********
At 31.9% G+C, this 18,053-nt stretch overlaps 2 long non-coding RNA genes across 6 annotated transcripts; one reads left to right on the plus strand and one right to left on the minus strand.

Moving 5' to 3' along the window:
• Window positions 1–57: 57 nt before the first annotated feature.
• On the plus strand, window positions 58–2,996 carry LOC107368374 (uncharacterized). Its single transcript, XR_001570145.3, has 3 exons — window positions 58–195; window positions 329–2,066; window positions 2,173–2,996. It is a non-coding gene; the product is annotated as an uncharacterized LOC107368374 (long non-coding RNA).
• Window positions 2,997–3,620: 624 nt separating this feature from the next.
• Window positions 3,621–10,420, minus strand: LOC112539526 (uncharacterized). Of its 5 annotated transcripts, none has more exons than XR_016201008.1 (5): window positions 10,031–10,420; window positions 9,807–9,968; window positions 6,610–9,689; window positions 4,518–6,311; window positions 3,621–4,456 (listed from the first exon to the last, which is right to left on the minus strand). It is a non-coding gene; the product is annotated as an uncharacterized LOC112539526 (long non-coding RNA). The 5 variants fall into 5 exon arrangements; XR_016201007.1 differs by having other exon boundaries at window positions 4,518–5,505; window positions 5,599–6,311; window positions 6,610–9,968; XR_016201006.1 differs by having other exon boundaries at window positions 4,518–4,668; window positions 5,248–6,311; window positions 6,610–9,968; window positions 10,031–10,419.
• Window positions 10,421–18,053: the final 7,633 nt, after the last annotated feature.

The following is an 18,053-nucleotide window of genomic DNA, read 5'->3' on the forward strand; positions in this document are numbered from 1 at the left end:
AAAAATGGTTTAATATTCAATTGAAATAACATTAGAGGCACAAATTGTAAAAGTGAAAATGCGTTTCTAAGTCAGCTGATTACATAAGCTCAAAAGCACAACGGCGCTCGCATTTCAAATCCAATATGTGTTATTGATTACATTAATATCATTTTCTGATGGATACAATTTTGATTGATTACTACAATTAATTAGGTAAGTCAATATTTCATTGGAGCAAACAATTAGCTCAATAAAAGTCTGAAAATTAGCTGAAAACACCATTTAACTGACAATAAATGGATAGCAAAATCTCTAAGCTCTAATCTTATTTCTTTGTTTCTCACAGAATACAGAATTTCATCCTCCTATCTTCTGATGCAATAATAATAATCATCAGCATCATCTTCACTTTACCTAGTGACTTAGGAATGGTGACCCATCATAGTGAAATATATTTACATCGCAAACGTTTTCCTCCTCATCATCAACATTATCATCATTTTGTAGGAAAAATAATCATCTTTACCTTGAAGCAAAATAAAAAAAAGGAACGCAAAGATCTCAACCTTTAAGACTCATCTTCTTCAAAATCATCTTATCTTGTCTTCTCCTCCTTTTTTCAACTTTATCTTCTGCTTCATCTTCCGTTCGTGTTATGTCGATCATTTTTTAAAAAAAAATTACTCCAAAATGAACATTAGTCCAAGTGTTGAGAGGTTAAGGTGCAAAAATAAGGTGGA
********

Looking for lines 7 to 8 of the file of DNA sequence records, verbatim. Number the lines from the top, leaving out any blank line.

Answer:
• Window positions 10,421–18,053: the final 7,633 nt, after the last annotated feature.

The following is an 18,053-nucleotide window of genomic DNA, read 5'->3' on the forward strand; positions in this document are numbered from 1 at the left end: